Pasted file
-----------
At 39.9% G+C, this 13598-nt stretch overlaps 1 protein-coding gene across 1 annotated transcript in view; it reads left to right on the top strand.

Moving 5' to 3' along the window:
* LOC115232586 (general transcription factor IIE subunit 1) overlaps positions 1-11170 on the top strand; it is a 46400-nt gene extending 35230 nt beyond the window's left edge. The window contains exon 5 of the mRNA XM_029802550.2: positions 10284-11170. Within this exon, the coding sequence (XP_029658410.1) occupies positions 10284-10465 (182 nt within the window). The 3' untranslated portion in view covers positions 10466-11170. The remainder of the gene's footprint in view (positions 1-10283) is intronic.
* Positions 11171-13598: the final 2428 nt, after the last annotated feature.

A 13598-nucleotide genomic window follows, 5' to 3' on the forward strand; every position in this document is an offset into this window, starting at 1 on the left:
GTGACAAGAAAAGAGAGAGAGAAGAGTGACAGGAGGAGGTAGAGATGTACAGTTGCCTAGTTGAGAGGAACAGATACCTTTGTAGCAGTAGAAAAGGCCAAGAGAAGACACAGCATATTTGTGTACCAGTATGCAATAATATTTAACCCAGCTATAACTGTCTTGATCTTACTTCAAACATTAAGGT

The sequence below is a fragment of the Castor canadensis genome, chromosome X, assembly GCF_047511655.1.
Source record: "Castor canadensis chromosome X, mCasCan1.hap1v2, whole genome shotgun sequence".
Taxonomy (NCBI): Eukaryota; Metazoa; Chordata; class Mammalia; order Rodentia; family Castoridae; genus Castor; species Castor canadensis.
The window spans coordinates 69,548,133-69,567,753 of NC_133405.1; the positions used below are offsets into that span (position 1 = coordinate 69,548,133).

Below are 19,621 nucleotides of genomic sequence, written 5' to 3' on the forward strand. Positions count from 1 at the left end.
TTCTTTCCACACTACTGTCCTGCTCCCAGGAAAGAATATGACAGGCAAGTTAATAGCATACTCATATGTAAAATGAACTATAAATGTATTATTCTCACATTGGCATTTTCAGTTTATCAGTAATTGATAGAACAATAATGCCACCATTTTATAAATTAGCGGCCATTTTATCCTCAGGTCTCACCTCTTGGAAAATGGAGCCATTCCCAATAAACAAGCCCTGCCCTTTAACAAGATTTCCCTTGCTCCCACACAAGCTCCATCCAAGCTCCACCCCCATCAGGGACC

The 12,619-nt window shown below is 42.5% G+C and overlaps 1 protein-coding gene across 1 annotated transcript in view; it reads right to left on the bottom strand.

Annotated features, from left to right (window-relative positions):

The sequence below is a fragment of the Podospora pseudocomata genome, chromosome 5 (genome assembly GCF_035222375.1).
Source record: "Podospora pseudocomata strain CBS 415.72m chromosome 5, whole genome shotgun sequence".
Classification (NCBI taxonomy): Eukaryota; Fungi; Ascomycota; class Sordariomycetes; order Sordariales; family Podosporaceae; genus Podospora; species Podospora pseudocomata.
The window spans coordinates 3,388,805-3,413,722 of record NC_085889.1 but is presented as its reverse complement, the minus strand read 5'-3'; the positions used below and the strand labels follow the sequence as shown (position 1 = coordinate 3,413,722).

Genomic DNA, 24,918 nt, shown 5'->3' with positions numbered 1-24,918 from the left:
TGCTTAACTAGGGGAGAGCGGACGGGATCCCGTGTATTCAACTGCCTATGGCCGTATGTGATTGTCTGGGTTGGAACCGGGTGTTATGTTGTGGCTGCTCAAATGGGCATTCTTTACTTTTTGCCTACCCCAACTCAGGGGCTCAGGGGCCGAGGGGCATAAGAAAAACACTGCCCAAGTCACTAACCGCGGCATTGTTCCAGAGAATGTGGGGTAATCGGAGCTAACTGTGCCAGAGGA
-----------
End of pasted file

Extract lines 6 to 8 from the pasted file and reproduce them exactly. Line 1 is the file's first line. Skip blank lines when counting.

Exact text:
GTGACAAGAAAAGAGAGAGAGAAGAGTGACAGGAGGAGGTAGAGATGTACAGTTGCCTAGTTGAGAGGAACAGATACCTTTGTAGCAGTAGAAAAGGCCAAGAGAAGACACAGCATATTTGTGTACCAGTATGCAATAATATTTAACCCAGCTATAACTGTCTTGATCTTACTTCAAACATTAAGGT

The sequence below is a fragment of the Castor canadensis genome, chromosome X, assembly GCF_047511655.1.
Source record: "Castor canadensis chromosome X, mCasCan1.hap1v2, whole genome shotgun sequence".